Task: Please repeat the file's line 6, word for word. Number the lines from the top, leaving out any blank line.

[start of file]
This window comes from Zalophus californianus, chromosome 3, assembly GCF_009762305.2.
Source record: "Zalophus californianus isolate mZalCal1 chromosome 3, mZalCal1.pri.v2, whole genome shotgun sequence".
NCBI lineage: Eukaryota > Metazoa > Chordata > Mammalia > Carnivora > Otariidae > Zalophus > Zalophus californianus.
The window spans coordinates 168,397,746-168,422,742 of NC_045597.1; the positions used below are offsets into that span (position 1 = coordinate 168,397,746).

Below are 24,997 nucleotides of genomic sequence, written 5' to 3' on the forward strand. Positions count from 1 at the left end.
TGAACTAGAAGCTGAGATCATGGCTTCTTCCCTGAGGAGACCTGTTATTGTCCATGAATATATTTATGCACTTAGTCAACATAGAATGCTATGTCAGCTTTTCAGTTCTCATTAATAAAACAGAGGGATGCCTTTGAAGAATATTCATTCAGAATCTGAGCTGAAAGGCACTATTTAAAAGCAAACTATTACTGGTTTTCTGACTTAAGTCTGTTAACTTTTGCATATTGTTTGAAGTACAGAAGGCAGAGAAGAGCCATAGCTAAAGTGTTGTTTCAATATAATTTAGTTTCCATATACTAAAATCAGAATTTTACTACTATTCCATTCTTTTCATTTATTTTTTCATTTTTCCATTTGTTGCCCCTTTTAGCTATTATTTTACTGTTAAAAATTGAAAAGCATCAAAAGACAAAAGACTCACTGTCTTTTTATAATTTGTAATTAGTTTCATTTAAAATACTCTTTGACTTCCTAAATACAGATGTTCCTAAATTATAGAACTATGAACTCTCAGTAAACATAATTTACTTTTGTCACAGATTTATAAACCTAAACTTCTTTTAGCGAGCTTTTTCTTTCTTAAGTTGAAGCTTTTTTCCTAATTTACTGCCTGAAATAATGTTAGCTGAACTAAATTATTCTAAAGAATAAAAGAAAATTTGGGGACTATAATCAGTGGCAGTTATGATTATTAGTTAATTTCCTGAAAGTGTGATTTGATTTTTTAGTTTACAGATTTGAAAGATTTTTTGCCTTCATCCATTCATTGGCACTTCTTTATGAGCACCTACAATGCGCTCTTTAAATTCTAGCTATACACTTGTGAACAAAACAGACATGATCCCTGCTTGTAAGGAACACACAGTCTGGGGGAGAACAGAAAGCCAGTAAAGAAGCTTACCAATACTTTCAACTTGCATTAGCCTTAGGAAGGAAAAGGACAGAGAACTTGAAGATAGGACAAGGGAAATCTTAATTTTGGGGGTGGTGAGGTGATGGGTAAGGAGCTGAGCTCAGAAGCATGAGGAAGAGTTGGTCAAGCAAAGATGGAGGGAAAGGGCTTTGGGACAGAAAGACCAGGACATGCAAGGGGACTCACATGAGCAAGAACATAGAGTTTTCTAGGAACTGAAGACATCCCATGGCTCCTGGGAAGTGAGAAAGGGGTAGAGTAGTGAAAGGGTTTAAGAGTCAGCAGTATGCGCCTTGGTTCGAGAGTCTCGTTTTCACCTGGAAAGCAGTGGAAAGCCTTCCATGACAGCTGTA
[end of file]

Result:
TGAACTAGAAGCTGAGATCATGGCTTCTTCCCTGAGGAGACCTGTTATTGTCCATGAATATATTTATGCACTTAGTCAACATAGAATGCTATGTCAGCTTTTCAGTTCTCATTAATAAAACAGAGGGATGCCTTTGAAGAATATTCATTCAGAATCTGAGCTGAAAGGCACTATTTAAAAGCAAACTATTACTGGTTTTCTGACTTAAGTCTGTTAACTTTTGCATATTGTTTGAAGTACAGAAGGCAGAGAAGAGCCATAGCTAAAGTGTTGTTTCAATATAATTTAGTTTCCATATACTAAAATCAGAATTTTACTACTATTCCATTCTTTTCATTTATTTTTTCATTTTTCCATTTGTTGCCCCTTTTAGCTATTATTTTACTGTTAAAAATTGAAAAGCATCAAAAGACAAAAGACTCACTGTCTTTTTATAATTTGTAATTAGTTTCATTTAAAATACTCTTTGACTTCCTAAATACAGATGTTCCTAAATTATAGAACTATGAACTCTCAGTAAACATAATTTACTTTTGTCACAGATTTATAAACCTAAACTTCTTTTAGCGAGCTTTTTCTTTCTTAAGTTGAAGCTTTTTTCCTAATTTACTGCCTGAAATAATGTTAGCTGAACTAAATTATTCTAAAGAATAAAAGAAAATTTGGGGACTATAATCAGTGGCAGTTATGATTATTAGTTAATTTCCTGAAAGTGTGATTTGATTTTTTAGTTTACAGATTTGAAAGATTTTTTGCCTTCATCCATTCATTGGCACTTCTTTATGAGCACCTACAATGCGCTCTTTAAATTCTAGCTATACACTTGTGAACAAAACAGACATGATCCCTGCTTGTAAGGAACACACAGTCTGGGGGAGAACAGAAAGCCAGTAAAGAAGCTTACCAATACTTTCAACTTGCATTAGCCTTAGGAAGGAAAAGGACAGAGAACTTGAAGATAGGACAAGGGAAATCTTAATTTTGGGGGTGGTGAGGTGATGGGTAAGGAGCTGAGCTCAGAAGCATGAGGAAGAGTTGGTCAAGCAAAGATGGAGGGAAAGGGCTTTGGGACAGAAAGACCAGGACATGCAAGGGGACTCACATGAGCAAGAACATAGAGTTTTCTAGGAACTGAAGACATCCCATGGCTCCTGGGAAGTGAGAAAGGGGTAGAGTAGTGAAAGGGTTTAAGAGTCAGCAGTATGCGCCTTGGTTCGAGAGTCTCGTTTTCACCTGGAAAGCAGTGGAAAGCCTTCCATGACAGCTGTA